La nouvelle association pancanadienne en faveur du cannabis médical au Canada qualifie de «raté» le programme existant de Santé Canada.

«Depuis 10 ans, explique-t-on, sept causes devant les tribunaux ont démontré les insuffisances constitutionnelles» du programme fédéral.

Selon Rielle Capler, une administratrice en santé et membre du conseil, l’association est comparable à un groupe professionnel qui appuie et réglemente ses membres selon la meilleure pratique de l’industrie.

«Notre association est dédiée à faciliter la transition des dispensaires de cannabis médical vers un service de santé licite et réglementé», a affirmé Mme Capler.

François Arcand, un patient consommateur de cannabis médical a expliqué qu’en 1989, une malformation cérébrale a causé une hémorragie massive dans son cerveau, le laissant notamment sévèrement épileptique.

Il a dit que le cannabis médical lui avait permis de tolérer sa condition et de survivre à des conditions de vie très difficiles depuis son accident cérébral, il y a plus de 20 ans.

«Avec l’assistance d’un dispensaire médical de cannabis, j’ai été capable d’obtenir de la marijuana de haute qualité de variété spécifique dont j’ai besoin pour proprement traiter ma condition», a raconté M. Arcand, ajoutant que, sans l’aide du dispensaire, il aurait dû mettre sa vie en danger pour se procurer du cannabis sur le marché noir.,0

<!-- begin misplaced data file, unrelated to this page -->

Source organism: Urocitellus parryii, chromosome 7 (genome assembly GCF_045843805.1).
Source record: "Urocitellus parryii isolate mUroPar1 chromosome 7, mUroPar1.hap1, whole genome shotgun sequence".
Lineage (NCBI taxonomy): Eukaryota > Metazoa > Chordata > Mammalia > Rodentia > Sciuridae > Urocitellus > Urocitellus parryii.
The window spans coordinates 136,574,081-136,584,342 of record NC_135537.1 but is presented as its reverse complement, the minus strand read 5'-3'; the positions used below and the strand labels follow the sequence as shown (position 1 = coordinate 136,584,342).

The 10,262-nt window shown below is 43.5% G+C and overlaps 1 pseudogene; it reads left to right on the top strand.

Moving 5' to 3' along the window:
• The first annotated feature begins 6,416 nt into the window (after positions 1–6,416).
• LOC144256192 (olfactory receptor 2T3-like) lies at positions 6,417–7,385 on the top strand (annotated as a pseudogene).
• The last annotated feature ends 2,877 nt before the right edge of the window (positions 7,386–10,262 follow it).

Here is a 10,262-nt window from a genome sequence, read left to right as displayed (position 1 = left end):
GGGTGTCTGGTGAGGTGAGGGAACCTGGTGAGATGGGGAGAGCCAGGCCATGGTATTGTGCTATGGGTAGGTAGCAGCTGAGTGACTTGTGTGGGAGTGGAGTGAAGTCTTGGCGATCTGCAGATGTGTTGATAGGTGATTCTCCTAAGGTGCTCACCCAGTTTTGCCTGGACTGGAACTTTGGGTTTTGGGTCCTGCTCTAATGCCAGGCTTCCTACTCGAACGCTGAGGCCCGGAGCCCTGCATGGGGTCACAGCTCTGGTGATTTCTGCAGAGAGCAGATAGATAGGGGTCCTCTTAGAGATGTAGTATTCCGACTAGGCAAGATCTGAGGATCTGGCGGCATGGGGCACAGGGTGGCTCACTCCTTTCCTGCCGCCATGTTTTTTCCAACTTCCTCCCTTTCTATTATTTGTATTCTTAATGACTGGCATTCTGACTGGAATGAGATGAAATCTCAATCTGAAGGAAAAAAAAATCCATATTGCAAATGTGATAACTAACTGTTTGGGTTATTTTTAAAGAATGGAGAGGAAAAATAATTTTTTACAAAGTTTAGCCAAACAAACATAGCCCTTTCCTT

Medical pot program fails patients: group

By Kristy Kirkup, Sun Media, Parliamentary Bureau

OTTAWA – Health Canada should get out of the medical marijuana business, says a new health group that wants to take over dispensing pot to patients.

The Canadian Association of Medical Cannabis Dispensaries says the government’s program has been a bust for the past 10 years. It believes Health Canada has created unnecessary barriers for people who need marijuana for medical reasons, including HIV, cancer, arthritis, and epilepsy.

“The courts have upheld the work of dispensaries, but there isn’t any legislation or regulation to match that,” said Rielle Capler, who sits on the CAMCD advisory board.

The group advocates for compassion clubs, which dispense pot to the sick for a fee.

The clubs, which have been popping up across Canada, operate in a legal grey area. Over the past decade, a number of court cases have dealt with questions about the legitimacy and necessity of medical marijuana cultivators.

Some patients claim different strains of marijuana — which they can only get at compassion clubs — offer a different kind of relief.

“Different strains work for different conditions,” said Rade Kovacevic, who runs the Medical Cannabis Centre in Guelph, Ont.

Canada became the first country to regulate medical marijuana when it passed the Marijuana Medical Access Regulations in 2001. According to Health Canada data released in April, more than 10,000 Canadians are authorized to possess dried marijuana for medical purposes.

Authorized medical marijuana users are able to grow pot themselves, find someone to grow it for them, or they can get it through the mail from Health Canada.

Health Canada is considering measures to reform the medical marijuana program. The government doesn’t license operations like compassion clubs.

In a statement, Health Canada said any changes to the program “will balance the need to provide legal access to this controlled substance with the government’s responsibility to handle it.”

On Twitter: @kkirkup